3.2.7.4  Silicones

Another coolant that meets the National Electric Code requirements for a less-flammable liquid is a silicone, chemically known as polydimethylsiloxane. Silicones are only occasionally used because they exhibit biological persistence if spilled and are more expensive than mineral oil or HTHCs.

3.2.7.5  Halogenated Fluids

Mixtures of tetrachloroethane and mineral oil were tried as an oil substitute for a few years. This and other chlorine-based compounds are no longer used because of a lack of biodegradability, the tendency to produce toxic by-products, and possible effects on the Earth's ozone layer.

3.2.7.6  Natural Esters

Natural ester insulating fluids, particularly Cooper Power System's Envirotemp FR3 and ABB's BIOTEMP®, have become mainstream. Originating from vegetable seed, these fluids are renewable and biodegradable. In comparison to mineral oil, natural ester insulating fluids provide many improved characteristics. They are rated as a “less flammable fluid” per the NEC, providing increased fire safety from superior flash and fire resistance. They also provide high-temperature operating capability, and they are biodegradable. A few utilities and manufacturers are starting to design and operate natural ester insulated transformers at 75°C rise, marking the first major innovation since the adoption of upgraded kraft paper and the resulting shift from 55°C to 65°C operating temperature.

Figure 3.2   Typical three-phase pad-mounted distribution transformer. (By permission of ABB Inc., Jefferson City, MO.)

3.2.8  Tank and Cabinet Materials

A distribution transformer is expected to operate satisfactorily for 30 years in an outdoor environment while extremes of loading work to weaken the insulation systems inside the transformer. This high expectation demands the best in state-of-the-art design, metal processing, and coating technologies. A typical three-phase pad-mounted transformer is illustrated in Figure 3.2.

A suite of “enclosure integrity” standards has been developed to foster the ability of these transformers to withstand the environments in which they operate:

• IEEE C57.12.28, Standard for Pad-Mounted Equipment—Enclosure Integrity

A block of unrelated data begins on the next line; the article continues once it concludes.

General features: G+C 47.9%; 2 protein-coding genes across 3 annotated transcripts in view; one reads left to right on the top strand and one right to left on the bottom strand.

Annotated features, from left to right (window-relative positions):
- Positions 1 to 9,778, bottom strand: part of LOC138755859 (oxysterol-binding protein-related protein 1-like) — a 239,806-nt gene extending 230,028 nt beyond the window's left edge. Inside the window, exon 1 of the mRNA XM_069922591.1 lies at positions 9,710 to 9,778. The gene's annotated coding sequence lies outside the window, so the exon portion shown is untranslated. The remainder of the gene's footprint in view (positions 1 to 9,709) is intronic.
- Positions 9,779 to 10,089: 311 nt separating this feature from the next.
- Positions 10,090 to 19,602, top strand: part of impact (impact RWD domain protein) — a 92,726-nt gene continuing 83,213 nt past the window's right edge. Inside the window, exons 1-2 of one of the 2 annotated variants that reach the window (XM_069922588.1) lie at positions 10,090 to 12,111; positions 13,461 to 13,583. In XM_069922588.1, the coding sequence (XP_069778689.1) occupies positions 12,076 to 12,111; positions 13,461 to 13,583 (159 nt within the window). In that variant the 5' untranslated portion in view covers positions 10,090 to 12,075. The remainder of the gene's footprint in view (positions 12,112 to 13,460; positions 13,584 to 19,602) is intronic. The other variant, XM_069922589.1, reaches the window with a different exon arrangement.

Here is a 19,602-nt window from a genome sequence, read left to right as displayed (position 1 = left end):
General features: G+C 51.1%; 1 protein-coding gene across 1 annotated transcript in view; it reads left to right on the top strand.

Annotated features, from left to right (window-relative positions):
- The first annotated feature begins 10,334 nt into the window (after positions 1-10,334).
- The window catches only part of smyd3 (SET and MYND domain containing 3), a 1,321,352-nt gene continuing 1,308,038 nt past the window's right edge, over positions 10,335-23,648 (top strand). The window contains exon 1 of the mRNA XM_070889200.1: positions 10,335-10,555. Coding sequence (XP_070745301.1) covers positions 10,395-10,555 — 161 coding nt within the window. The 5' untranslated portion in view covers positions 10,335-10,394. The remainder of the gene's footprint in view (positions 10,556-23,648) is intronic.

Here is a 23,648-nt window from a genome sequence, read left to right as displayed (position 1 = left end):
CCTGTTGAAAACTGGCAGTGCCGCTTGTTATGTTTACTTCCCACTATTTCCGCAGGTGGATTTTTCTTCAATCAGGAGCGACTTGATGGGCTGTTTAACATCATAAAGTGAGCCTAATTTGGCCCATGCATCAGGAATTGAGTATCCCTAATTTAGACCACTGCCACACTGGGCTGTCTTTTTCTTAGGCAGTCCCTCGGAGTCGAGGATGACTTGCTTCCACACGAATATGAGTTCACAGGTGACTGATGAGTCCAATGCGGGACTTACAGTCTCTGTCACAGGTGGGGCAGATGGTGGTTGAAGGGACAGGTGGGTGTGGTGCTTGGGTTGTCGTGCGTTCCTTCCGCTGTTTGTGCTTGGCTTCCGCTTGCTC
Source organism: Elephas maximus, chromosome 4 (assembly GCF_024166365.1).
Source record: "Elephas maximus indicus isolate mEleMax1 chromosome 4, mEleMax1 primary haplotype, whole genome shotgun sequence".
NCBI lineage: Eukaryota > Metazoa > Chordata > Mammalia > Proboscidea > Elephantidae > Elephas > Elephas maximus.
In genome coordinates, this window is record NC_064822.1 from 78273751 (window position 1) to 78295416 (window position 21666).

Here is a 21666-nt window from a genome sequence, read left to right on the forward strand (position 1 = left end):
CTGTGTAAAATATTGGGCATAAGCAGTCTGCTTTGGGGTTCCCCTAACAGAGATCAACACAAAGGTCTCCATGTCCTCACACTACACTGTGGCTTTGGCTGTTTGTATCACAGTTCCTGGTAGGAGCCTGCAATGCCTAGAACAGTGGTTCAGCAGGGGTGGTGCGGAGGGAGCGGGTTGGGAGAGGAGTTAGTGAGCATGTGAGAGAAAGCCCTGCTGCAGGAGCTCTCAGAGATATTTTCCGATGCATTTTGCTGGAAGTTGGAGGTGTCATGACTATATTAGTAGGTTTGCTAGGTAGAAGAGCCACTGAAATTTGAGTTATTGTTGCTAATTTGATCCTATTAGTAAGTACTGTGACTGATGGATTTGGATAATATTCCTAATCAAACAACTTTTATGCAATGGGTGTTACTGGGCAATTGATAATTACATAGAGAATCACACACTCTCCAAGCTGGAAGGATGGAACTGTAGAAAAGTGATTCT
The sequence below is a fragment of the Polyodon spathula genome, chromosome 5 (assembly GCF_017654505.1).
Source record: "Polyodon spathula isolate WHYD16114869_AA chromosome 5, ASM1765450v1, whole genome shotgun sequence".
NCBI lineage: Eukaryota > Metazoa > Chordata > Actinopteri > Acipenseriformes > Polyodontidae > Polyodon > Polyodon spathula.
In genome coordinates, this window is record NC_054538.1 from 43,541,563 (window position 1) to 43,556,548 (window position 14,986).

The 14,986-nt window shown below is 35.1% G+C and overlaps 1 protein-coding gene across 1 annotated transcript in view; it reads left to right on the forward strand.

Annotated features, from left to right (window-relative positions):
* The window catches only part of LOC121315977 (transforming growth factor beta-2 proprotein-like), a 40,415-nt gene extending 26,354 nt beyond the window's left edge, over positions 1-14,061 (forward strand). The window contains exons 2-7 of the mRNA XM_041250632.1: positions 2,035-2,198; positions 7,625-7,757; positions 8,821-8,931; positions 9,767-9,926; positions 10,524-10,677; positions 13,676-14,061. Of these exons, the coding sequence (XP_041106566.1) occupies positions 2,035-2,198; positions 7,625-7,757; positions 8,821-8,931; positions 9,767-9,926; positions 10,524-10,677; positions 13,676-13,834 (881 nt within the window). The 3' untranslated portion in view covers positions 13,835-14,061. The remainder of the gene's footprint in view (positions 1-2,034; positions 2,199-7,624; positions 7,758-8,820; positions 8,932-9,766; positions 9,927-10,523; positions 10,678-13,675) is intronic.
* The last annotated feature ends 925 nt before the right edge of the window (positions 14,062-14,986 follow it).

• IEEE C57.12.29, Standard for Pad-Mounted Equipment—Enclosure Integrity for Coastal Environments
• IEEE C57.12.30, Standard for Pole-Mounted Equipment—Enclosure Integrity for Coastal Environments
• IEEE C57.12.31, Standard for Pole-Mounted Equipment—Enclosure Integrity
• IEEE C57.12.32, Standard for Submersible Equipment—Enclosure Integrity

3.2.8.1  Mild Steel

Most overhead and pad-mounted transformers have their tank and cabinet parts made from mild carbon steel. In recent years, major manufacturers have started using coatings applied by electrophoretic methods (aqueous deposition) and by powder coating. These new methods have largely replaced the traditional flow-coating and solvent-spray application methods.

3.2.8.2  Stainless Steel

Since the mid-1960s and continuing through the 1990s, single-phase submersibles were almost exclusively made using AISI 400-series stainless steel. These grades of stainless steel were selected for their good welding properties and their tendency to resist pit corrosion. Lately, both 400-series and 304L (low-carbon chromium–nickel) stainless steel have been used for transformer tanks and cabinets. While 304L is more expensive than 400, it is available in larger sheets. This made it feasible to build three-phase submersibles and pad mounts in stainless steel.

Utilities specify stainless steel tanks and cabinets for pad mounts and pole types where severe environments justify the added cost. Transformer users with severe coastal environments have observed that pad mounts show the worst corrosion damage where the cabinet sill and lower areas of the tank contact the pad. This is easily explained by the tendency for moisture, leaves, grass clippings, lawn chemicals, etc., to collect on the pad surface. Higher areas of a tank and cabinet are warmed and dried by the operating transformer, but the lowest areas in contact with the pad remain cool. Also, the sill and tank surfaces in contact with the pad are most likely to have the paint scratched. To address this, manufacturers sometimes offer hybrid transformers, where the cabinet sill, hood, or the tank base may be selectively made from stainless steel.